While celeriac is wonderful in soups and stews (so I've read) I wanted to taste the flavour on its own, so I kept the preparation simple: I chopped it into a few large pieces, doused it in some cold water with a shot of lemon juice to prevent browning while the water was coming to a boil, and then boiled until soft. I drained the pot, smashed the celeriac, and only added some butter, milk and salt and pepper. That was it.

The kids likened it to a cross between potatoes and celery. While it was definitely more fibrous than mashed spuds, I thought it had a similar comfort food quality, with a celery-like taste and nutty undertones. Nice.
While this could be a side dish on its own, I'm going to try cream of celeriac soup next.

And while celeriac will never take home any prizes for perfect-looking produce, I think I'll include a few plants in this year's garden. For as Ashley Miller writes in her article from the October 2000 issue of Kitchen Gardener Magazine on "How to Grow Celeriac" ugly is only skin deep.

Friday, March 1, 2013

The not-so-sustainable but oh-so-yummy muffin

The first two days of the week were tied up in  deadlines, while the next two were bogged down by yet more snow. While I love, love the beauty of the farm while it's covered in a thick batten of fresh snow, and one of my favourite places this time of year is parked in front of the wood stove (usually with a mug of tea and some knitting), by now I am getting pretty grumpy about this winter thing. This moroseness always hits me this time of year and peaks after my son's birthday the third week of the month.

One activity that always brightens my mood (and heightens my popularity with the rest of the family) is baking -- the delightful fusion of disparate ingredients, the wet and the dry, into cohesive treats that induce smiles and lips smacks and pips of "can I have some more?"

I love trying new recipes and my oft-mentioned fondness for books includes cookbooks, so I recently picked up new one called "The No Grainer Baker" by local author Ann Preston. It may be a small spiral-bound book, but it contains a wonderful cross-section of 45 gluten-free, grain-free baked yummys, such as muffins, cakes, cookies, squares and biscuits.

While none of us has food sensitivities and I'm not baking gluten-free for health reasons or because bread seems to be the latest buzz-worthy diet prohibition,  I am trying to reduce the amount of carbohydrates we eat. Not in an Atkins-type way, but just becoming more conscious of how often we pop some kind of grain in the form of bread, crackers, muffins, etc., into our mouths, especially in the winter. Recent reports have argued that the high glycemic index of bread (which is the comparative effect of carbohydrates on blood sugar, i.e. a high GI number leads to a spike in blood sugar) is a leading contributor to type 2 diabetes,  as well as heart disease and even cancer.

That said, bread make with whole grains, especially heritage grains, versus store-bought flour that's had most of its nutrition stripped and replaced with stabilizers and other synthetics, ranks lower on the glycemic index, say researchers. While I try to bake much of my family's bread, I admit to still using some "conventional" flours (though this blog post is perhaps motivating me to take the next step to sourcing more local grains...)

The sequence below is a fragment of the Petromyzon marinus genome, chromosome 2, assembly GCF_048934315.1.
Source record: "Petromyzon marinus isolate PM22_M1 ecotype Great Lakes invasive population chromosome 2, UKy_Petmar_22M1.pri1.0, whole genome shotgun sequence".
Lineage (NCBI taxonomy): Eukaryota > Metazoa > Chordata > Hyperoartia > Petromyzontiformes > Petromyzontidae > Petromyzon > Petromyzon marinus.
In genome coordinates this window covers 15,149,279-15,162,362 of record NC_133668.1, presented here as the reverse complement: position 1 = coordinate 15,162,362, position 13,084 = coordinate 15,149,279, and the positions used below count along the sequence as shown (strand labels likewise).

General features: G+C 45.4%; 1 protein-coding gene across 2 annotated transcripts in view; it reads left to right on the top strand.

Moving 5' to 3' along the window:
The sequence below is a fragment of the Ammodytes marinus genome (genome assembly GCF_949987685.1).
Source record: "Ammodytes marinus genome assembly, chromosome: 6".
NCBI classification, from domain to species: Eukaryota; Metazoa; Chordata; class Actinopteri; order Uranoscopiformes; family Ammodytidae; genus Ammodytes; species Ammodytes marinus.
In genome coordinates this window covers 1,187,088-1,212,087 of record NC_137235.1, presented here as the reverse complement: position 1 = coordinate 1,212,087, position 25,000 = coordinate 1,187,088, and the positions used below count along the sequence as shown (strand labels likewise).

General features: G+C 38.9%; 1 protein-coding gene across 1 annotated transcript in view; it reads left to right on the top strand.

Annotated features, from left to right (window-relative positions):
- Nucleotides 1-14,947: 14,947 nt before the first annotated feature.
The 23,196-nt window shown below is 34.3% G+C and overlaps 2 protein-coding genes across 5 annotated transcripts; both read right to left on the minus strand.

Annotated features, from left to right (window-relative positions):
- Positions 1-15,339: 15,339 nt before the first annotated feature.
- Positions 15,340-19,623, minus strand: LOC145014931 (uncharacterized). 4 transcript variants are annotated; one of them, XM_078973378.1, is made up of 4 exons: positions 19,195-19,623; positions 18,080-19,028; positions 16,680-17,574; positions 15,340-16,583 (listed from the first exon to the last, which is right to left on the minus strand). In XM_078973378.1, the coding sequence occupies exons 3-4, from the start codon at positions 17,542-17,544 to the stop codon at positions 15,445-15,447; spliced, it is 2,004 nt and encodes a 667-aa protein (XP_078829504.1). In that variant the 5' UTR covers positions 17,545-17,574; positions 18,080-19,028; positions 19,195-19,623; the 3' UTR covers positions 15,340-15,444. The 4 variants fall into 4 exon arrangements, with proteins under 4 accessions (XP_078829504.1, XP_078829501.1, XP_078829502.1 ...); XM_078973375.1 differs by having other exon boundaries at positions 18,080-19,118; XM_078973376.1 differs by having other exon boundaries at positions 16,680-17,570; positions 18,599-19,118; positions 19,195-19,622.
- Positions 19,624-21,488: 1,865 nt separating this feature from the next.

I've been working my way through the book and yesterday I made some Seedy Nutn' Honey Muffins with our own eggs and honey. Instead of using flour, Preston uses four ingredients: ground almonds, coconut flour, ground flaxseed and psyllium. In addition to that, her recipes calls for the usual -- eggs, brown sugar, honey, buttermilk (I make soured milk), baking powder and soda, plus nuts and four different kinds of seeds: raw sunflower, sesame, poppy and hemp seeds.

While they look like something you'd leave out for the birds, they were absolutely delicious -- sweet but not cloying; moist but not heavy; and seedy without being too crunchy. I liked that the kids thought them a treat, but didn't suffer from any post-sugar infusion crashes afterwards.

I did feel a niggle while baking these in that they're not very sustainable if you're thinking about feeding yourself using local, seasonal or low-impact ingredients. For example, while I can get Red Fife flour from down the road, I don't know any farm in Ontario growing coconuts. But then again, I still drink (fair trade) coffee, treat myself to the odd avocado, and include bananas in the kids' smoothies, alongside with local berries.

While food has become so politicized and an ever spinning carousel of pundits tell us what we should and should not eat, I'm trying to create our own "diet" -- one that is tasty, nutrient-rich, chemical-free, seasonal, local, sustainable and humanely raised, while taking into account the limitations of living in a northern climate. It's still a tall order, but I think it's important to at least consider these criteria when selecting ingredients and recipes. I'm by no means a purist, and some might call me hypocritical as I often feel like I'm working with a moving target, but it can be exhausting, overwhelming and downright paralyzing to vet every morsel of food that comes into my kitchen. (Still, there are some places I won't compromise -- I refuse to buy factory-farmed grocery store meat anymore, for example, because I will not support a system that is predicated on the extreme and long-term suffering of animals and the degradation of our planet.)

Perhaps rather than preach a particular food dogma, we need to get back to to enjoying, no celebrating, food as something more than just fuel for the body. And sometimes that means baking a really delicious muffin, coconut flour and all.